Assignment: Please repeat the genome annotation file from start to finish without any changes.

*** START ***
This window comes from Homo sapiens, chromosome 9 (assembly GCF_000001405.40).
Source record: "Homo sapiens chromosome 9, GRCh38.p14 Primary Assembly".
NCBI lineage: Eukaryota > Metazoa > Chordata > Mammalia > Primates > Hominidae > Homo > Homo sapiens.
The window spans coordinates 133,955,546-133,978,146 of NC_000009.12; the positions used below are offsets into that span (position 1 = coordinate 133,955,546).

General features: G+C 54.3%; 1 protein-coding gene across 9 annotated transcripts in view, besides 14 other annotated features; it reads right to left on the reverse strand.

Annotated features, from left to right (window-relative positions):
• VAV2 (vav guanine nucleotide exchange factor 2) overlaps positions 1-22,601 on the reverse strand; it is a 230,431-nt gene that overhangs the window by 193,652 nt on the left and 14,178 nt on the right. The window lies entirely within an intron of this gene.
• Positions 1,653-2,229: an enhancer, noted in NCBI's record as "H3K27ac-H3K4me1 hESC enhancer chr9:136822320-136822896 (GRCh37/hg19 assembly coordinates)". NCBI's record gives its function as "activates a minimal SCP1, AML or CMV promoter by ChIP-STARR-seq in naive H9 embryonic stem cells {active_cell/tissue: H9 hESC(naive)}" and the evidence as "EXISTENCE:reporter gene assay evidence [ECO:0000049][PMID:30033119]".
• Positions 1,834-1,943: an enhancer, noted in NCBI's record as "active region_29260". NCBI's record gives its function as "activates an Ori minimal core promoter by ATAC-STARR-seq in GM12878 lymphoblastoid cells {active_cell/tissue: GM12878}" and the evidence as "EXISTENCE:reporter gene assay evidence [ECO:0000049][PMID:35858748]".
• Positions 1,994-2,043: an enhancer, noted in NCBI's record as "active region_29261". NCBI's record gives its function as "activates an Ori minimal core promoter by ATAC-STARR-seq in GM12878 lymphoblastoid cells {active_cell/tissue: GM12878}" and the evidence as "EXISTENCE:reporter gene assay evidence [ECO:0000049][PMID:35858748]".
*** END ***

This window comes from Homo sapiens, chromosome 9 (assembly GCF_000001405.40).
Source record: "Homo sapiens chromosome 9, GRCh38.p14 Primary Assembly".
NCBI lineage: Eukaryota > Metazoa > Chordata > Mammalia > Primates > Hominidae > Homo > Homo sapiens.
The window spans coordinates 133,955,546-133,978,146 of NC_000009.12; the positions used below are offsets into that span (position 1 = coordinate 133,955,546).

General features: G+C 54.3%; 1 protein-coding gene across 9 annotated transcripts in view, besides 14 other annotated features; it reads right to left on the reverse strand.

Annotated features, from left to right (window-relative positions):
• VAV2 (vav guanine nucleotide exchange factor 2) overlaps positions 1-22,601 on the reverse strand; it is a 230,431-nt gene that overhangs the window by 193,652 nt on the left and 14,178 nt on the right. The window lies entirely within an intron of this gene.
• Positions 1,653-2,229: an enhancer, noted in NCBI's record as "H3K27ac-H3K4me1 hESC enhancer chr9:136822320-136822896 (GRCh37/hg19 assembly coordinates)". NCBI's record gives its function as "activates a minimal SCP1, AML or CMV promoter by ChIP-STARR-seq in naive H9 embryonic stem cells {active_cell/tissue: H9 hESC(naive)}" and the evidence as "EXISTENCE:reporter gene assay evidence [ECO:0000049][PMID:30033119]".
• Positions 1,834-1,943: an enhancer, noted in NCBI's record as "active region_29260". NCBI's record gives its function as "activates an Ori minimal core promoter by ATAC-STARR-seq in GM12878 lymphoblastoid cells {active_cell/tissue: GM12878}" and the evidence as "EXISTENCE:reporter gene assay evidence [ECO:0000049][PMID:35858748]".
• Positions 1,994-2,043: an enhancer, noted in NCBI's record as "active region_29261". NCBI's record gives its function as "activates an Ori minimal core promoter by ATAC-STARR-seq in GM12878 lymphoblastoid cells {active_cell/tissue: GM12878}" and the evidence as "EXISTENCE:reporter gene assay evidence [ECO:0000049][PMID:35858748]".